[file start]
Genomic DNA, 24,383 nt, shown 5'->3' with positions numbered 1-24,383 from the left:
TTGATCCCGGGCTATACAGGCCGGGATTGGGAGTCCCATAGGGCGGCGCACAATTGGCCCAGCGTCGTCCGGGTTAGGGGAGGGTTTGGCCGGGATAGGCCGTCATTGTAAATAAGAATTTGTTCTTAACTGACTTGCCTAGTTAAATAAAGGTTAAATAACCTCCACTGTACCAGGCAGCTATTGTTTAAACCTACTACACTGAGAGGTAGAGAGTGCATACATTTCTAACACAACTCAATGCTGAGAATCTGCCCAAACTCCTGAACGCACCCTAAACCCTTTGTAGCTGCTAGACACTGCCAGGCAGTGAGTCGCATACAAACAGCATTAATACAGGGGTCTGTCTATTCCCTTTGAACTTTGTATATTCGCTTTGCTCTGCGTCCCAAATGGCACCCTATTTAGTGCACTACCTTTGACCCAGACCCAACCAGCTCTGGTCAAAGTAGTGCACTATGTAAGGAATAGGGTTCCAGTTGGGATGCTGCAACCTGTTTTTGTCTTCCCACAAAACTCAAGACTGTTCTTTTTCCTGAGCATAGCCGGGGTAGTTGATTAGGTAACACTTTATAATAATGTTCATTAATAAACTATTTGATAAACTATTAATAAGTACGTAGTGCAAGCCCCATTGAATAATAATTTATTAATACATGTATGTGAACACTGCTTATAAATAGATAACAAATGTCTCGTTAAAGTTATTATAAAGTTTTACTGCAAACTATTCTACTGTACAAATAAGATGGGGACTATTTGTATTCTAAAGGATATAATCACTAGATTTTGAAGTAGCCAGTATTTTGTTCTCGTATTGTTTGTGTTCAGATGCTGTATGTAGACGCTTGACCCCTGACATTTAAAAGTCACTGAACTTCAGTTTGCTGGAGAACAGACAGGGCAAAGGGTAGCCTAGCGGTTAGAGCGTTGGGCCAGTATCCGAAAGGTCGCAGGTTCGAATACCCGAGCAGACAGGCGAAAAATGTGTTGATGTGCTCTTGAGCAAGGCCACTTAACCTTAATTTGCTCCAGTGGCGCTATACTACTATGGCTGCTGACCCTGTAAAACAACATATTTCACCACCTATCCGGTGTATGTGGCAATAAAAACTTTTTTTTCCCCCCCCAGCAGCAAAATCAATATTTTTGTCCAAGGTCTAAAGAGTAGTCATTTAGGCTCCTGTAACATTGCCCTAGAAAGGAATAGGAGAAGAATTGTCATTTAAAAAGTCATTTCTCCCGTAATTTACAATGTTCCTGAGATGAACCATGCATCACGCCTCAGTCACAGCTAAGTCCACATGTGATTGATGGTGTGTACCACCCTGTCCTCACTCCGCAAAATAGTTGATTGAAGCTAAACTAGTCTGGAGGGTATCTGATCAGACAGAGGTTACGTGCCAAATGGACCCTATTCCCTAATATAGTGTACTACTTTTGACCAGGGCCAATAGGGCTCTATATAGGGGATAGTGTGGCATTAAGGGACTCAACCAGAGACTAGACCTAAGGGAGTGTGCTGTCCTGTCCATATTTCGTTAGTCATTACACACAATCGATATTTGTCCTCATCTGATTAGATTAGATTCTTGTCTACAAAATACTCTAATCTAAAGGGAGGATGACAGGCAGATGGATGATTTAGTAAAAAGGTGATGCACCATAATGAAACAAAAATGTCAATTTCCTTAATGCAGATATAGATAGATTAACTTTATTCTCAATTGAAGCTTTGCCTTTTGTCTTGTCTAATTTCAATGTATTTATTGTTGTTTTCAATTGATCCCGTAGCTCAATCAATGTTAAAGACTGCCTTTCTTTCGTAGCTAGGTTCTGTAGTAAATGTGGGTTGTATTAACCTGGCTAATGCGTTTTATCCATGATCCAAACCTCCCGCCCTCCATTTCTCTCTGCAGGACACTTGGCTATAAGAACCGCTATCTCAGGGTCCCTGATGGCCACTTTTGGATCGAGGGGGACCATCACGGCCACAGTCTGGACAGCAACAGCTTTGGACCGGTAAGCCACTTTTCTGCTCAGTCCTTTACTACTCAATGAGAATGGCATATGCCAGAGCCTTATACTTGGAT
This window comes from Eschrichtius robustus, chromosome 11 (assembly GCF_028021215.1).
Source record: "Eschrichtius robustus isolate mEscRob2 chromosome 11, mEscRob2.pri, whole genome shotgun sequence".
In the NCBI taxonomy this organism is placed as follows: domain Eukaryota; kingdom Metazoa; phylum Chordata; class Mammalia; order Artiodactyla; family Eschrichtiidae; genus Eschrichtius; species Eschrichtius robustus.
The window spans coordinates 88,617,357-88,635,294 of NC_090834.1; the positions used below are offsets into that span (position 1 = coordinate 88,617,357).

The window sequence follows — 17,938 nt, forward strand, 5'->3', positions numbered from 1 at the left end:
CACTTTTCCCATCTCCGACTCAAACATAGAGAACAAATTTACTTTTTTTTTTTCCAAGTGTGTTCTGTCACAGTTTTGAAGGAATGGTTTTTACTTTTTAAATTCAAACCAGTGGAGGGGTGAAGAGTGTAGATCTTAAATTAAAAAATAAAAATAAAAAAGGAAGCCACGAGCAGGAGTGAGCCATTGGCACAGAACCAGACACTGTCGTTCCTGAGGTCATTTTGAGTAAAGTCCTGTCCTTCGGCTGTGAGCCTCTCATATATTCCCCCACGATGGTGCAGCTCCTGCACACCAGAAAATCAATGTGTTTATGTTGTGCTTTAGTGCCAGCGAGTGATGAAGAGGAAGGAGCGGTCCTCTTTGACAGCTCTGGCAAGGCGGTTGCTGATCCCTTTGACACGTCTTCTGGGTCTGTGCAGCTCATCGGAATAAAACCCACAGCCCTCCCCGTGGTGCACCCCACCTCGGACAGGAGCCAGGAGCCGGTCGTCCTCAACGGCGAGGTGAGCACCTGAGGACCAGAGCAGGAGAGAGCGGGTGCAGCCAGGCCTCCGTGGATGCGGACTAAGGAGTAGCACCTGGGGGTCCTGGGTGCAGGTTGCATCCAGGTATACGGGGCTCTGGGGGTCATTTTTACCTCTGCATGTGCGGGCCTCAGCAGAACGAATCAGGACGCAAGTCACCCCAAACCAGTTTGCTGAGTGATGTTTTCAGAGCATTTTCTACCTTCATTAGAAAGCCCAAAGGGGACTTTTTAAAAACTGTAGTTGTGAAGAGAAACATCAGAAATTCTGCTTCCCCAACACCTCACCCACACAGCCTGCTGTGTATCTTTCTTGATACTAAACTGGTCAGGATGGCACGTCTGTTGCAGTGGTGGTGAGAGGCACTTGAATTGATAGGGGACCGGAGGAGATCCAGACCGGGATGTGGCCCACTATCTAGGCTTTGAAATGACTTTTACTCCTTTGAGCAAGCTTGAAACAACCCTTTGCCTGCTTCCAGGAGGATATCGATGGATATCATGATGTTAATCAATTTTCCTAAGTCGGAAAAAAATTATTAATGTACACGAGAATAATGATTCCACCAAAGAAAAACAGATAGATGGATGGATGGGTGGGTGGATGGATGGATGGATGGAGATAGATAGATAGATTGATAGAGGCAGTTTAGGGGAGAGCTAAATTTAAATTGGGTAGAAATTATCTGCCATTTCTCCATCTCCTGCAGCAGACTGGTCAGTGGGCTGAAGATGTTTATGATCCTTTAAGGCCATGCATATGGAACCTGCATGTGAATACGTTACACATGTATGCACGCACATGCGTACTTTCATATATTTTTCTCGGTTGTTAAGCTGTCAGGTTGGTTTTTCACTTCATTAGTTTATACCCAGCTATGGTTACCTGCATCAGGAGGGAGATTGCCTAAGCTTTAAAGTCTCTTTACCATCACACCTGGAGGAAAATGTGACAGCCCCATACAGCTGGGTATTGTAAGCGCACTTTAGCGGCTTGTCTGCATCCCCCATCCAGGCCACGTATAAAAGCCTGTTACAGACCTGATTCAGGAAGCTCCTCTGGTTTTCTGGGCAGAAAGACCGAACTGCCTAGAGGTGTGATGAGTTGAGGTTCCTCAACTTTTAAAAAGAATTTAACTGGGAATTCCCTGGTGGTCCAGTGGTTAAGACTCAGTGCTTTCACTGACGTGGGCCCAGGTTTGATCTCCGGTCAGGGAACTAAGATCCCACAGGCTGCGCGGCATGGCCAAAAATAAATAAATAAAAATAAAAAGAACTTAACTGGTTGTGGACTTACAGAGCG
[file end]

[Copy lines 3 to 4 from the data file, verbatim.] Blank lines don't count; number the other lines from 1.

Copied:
This window comes from Eschrichtius robustus, chromosome 11 (assembly GCF_028021215.1).
Source record: "Eschrichtius robustus isolate mEscRob2 chromosome 11, mEscRob2.pri, whole genome shotgun sequence".